Tree of the moment: Eucalyptus caesia

Strolling through the Royal Botanic Gardens in Melbourne last month and spotted this  beauty with its scarlet flowers and white bark and looking especially striking against the blue sky.

The flowers of Eucalyptus caesia. Photo: Sandra Simpson

An entry on the Gardens website recommends this tree for home gardens and says: There are two distinct growth forms which have been previously described and sold as E. caesia subsp. caesia, which is a small tree, growing from 6-9m tall, and the other is E. caesia subsp. magna (also sold in nurseries as ‘Silver Princess’), which may grow up to 12m tall, with narrow wispy stems and long weeping side branches.

In both forms, the large rich pink or reddish flowers occur in drooping bunches in autumn and winter. The new shoots and leaves start reddish in colour then, like the flower buds and fruit, develop a grey waxy coating which adds a ghostly appearance to this very attractive species. The bark of mature trees is minni-ritchi type, rolling and peeling off in slender ribbons, adding further character to the tree.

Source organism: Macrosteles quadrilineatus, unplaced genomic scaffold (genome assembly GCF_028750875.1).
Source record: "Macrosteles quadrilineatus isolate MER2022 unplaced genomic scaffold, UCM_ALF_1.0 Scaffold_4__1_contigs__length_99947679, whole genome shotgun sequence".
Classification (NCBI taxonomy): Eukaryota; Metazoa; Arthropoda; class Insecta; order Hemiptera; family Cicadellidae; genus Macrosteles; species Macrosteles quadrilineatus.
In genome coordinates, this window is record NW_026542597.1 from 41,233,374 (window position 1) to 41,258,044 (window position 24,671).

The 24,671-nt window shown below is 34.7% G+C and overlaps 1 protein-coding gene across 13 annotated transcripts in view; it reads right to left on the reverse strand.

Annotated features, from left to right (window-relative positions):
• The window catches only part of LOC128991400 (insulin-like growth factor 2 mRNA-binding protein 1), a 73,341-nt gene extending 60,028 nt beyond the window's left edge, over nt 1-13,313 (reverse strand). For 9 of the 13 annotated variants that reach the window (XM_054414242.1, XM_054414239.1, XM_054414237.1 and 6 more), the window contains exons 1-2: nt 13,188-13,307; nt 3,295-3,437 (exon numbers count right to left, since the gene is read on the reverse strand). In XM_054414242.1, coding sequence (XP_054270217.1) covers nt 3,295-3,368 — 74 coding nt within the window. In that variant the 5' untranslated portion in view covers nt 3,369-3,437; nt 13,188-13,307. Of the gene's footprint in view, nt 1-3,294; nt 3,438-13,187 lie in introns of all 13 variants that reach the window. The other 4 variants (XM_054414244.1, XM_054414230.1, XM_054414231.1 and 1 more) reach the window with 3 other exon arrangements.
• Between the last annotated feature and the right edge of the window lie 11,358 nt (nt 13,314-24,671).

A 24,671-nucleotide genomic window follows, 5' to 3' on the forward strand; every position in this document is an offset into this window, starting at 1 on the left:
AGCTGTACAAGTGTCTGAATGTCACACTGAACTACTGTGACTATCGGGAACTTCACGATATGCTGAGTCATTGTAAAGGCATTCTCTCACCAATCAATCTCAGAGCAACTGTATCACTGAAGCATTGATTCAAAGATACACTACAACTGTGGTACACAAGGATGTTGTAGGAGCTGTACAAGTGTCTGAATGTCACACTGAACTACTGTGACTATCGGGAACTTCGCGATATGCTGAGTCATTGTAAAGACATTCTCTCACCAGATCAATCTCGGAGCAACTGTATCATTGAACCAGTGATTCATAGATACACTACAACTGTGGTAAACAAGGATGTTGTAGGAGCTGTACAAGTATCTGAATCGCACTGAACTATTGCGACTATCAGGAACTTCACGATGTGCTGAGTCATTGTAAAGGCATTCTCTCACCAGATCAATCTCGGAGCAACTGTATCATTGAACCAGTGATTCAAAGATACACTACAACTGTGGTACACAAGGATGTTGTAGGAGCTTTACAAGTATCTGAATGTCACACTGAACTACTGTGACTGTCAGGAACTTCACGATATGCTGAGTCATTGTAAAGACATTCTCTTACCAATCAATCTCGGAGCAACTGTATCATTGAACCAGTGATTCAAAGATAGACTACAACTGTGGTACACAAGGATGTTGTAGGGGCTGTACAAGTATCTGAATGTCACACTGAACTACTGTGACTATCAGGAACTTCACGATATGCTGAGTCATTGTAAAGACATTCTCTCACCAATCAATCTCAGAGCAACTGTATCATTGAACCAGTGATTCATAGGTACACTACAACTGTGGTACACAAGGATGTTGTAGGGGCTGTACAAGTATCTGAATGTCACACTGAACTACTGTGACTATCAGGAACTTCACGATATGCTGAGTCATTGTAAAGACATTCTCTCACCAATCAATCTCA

It prefers well drained soils and full sun, and is very drought tolerant once established. The leaves may get fungal leaf spot during damp winters or if there is poor air movement around the plant. The trees can be coppiced to ground level to encourage new stems.

The silvery-white trunk and gumnuts. Photo: Sandra Simpson

I shouted myself a beautiful, large book – Eucalypts, a Celebration by John Wrigley and Murray Fagg (Allen & Unwin, 2012) which says:

“This species is probably the best known of the small ornamental eucalypts in cultivation. In nature it is rare, always associated with granite outcrops in the eastern wheatbelt of Western Australia … The silvery-grey branches are pendulous and often weighed down in late winter and spring by the large pink flowers and urn-shaped gumnuts. A subspecies (subsp. magna), often sold as ‘Silver Princess’, has larger flowers and fruits, with the pendulous branches often touching the ground. Both subspecies thrive in well-drained soil on sunny sites in areas of winter rainfall.”

This eucalyptus is of the mallee type, which means it grows several stems from an underground lignotuber and will grow no higher than 10m. There are areas in Australia where shrubby mallee eucalypts are the dominant form.